Ibn al-Sakkak is the first Moroccan author to mention by name the Tariqa Shadhiliya in Morocco, he was also the first to ascribe the appellation of Shadhili to Sidi Ibn Abbad ar-Rundi (d. 792/1377). His book Kitab al-Uslub min-al-kalam ‘ala la hawla wa-la quwwata illa billah (known as Kitab al-Asalib), is an exposition of the essential principle, as Ibn al-Sakkak perceived it, of Islamic spirituality: the abandonment of all claims to strength or personal capability (atabarri min al-hawl wa al-quwwa). In the sixth and last of his Asalib he affirms the centrality of this principle to the teachings of Tariqa Shadhiliya. In this chapter he cites the works and saying of venerable masters of the Shadhili path, among them we find Sidi Abd an-Nur al-Amrani mentioned,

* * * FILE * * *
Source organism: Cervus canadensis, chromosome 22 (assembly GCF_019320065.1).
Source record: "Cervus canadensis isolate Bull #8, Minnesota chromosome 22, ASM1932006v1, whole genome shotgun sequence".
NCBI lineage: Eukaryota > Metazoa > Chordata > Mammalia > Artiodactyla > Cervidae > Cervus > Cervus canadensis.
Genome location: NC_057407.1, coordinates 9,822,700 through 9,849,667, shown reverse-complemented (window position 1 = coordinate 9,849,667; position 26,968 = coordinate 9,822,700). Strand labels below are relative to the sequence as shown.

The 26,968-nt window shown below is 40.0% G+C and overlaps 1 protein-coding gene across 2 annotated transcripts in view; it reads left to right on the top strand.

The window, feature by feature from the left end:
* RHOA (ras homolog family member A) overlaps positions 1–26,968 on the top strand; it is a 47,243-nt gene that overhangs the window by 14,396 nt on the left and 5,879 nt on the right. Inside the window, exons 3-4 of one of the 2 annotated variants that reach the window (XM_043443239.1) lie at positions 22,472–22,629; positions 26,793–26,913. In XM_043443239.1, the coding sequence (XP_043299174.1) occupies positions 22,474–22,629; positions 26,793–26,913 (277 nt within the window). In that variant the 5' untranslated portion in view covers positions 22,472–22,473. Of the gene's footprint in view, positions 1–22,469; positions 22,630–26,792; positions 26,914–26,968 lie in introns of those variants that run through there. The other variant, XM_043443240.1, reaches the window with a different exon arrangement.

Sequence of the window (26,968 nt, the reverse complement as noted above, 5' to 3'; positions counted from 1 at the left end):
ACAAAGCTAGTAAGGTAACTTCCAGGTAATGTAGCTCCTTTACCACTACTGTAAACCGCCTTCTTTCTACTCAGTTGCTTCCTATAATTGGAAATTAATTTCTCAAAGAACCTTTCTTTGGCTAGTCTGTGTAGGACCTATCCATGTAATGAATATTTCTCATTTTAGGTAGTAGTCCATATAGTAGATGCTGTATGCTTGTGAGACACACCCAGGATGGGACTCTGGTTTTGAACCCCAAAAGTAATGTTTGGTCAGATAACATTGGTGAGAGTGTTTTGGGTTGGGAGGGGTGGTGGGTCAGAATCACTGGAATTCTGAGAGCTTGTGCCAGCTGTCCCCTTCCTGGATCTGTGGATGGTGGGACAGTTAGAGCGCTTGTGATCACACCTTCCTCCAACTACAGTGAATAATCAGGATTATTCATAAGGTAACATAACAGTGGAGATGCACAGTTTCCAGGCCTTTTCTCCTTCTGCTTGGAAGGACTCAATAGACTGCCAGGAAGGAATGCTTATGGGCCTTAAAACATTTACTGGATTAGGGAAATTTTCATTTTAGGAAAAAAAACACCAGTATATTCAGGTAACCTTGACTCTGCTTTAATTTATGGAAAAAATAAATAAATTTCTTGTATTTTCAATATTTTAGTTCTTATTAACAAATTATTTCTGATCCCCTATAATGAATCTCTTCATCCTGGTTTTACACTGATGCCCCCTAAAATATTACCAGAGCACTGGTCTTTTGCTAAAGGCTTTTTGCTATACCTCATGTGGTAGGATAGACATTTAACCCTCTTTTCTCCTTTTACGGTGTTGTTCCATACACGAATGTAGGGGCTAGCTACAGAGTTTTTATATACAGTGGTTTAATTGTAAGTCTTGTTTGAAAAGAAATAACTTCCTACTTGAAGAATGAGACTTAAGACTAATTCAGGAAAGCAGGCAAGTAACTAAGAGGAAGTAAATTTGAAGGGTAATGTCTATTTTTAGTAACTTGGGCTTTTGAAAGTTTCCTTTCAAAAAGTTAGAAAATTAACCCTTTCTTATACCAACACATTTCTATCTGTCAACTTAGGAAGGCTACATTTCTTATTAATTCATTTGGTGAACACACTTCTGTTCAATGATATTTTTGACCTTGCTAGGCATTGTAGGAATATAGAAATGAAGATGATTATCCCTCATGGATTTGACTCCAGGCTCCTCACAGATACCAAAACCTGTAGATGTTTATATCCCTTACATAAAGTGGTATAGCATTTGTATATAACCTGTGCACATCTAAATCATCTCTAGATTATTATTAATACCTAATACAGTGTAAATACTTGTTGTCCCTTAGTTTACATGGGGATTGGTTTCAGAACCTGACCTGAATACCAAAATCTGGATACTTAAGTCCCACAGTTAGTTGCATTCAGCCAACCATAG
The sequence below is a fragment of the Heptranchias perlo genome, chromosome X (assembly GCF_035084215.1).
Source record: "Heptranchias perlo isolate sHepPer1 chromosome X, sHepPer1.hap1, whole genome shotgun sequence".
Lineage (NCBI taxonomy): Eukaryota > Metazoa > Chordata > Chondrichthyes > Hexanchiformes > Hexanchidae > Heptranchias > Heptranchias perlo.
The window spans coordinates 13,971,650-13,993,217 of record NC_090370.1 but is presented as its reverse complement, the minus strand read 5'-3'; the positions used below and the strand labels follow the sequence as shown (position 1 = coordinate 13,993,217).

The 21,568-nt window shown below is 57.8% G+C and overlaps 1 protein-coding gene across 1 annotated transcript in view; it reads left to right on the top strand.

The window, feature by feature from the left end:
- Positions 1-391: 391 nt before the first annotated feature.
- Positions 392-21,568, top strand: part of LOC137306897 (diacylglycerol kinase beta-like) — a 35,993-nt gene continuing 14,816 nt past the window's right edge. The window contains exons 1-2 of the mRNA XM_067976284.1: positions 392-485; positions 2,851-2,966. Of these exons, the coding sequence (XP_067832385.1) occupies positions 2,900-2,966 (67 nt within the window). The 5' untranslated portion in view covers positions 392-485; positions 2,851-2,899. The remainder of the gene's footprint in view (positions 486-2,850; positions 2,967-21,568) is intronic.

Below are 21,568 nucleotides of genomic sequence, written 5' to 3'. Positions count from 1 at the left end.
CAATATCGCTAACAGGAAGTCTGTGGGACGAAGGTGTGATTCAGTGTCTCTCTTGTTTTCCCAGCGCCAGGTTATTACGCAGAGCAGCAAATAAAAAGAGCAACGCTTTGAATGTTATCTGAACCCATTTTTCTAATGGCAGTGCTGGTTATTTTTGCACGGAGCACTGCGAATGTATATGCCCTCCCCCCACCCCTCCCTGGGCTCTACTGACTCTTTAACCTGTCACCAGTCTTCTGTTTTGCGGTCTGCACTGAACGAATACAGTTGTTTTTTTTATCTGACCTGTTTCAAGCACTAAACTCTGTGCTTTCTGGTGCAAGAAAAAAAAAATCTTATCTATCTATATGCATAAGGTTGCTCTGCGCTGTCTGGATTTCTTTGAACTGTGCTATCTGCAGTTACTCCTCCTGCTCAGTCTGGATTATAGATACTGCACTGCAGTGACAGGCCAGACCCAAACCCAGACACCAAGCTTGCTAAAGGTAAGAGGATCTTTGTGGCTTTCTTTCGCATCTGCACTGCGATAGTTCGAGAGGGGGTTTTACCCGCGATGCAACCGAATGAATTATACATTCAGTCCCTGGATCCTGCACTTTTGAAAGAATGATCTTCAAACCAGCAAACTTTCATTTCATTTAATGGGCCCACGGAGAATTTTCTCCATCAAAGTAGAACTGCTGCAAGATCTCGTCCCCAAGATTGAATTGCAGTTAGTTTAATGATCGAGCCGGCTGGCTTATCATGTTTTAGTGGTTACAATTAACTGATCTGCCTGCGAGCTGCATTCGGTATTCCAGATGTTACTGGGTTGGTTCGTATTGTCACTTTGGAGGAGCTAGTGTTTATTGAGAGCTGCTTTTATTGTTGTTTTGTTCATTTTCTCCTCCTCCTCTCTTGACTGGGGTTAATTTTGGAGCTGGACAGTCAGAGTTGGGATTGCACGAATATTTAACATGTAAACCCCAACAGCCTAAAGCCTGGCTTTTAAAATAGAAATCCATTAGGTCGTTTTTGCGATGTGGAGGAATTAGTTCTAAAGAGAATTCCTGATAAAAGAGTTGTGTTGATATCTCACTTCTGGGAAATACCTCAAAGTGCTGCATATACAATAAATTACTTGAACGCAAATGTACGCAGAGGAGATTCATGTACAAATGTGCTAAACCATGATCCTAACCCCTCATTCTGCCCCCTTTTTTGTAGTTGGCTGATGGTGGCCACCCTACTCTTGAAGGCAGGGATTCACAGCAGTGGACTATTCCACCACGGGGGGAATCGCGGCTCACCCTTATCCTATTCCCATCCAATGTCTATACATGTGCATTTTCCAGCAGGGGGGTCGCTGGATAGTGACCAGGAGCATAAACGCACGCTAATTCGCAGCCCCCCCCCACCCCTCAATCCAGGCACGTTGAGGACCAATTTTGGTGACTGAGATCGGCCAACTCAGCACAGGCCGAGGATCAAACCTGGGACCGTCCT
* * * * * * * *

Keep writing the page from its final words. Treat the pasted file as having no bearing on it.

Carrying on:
Among the last to compose [a work] on the excellence of the master [Sidi Abul Hassan Shadhili] and who collected a portion of his teachings on the divine realities (haqaiq) was the discerning scholar (al-Alim al-muhaqqaq) Sidi Abd an-Nur al-Amrani—leader of the aspirants on the path (ra’is al-fuqara’), foremost among the people of legal judgement (muqaddam arbab al-futya), established in the way of [Imam] Malik… Let anyone who wishes to ascertain something of the lofty station of this spiritual pole (Qutb) [Abul Hassan]… study the book compiled by that discerning scholar [Moulay al-Amrani].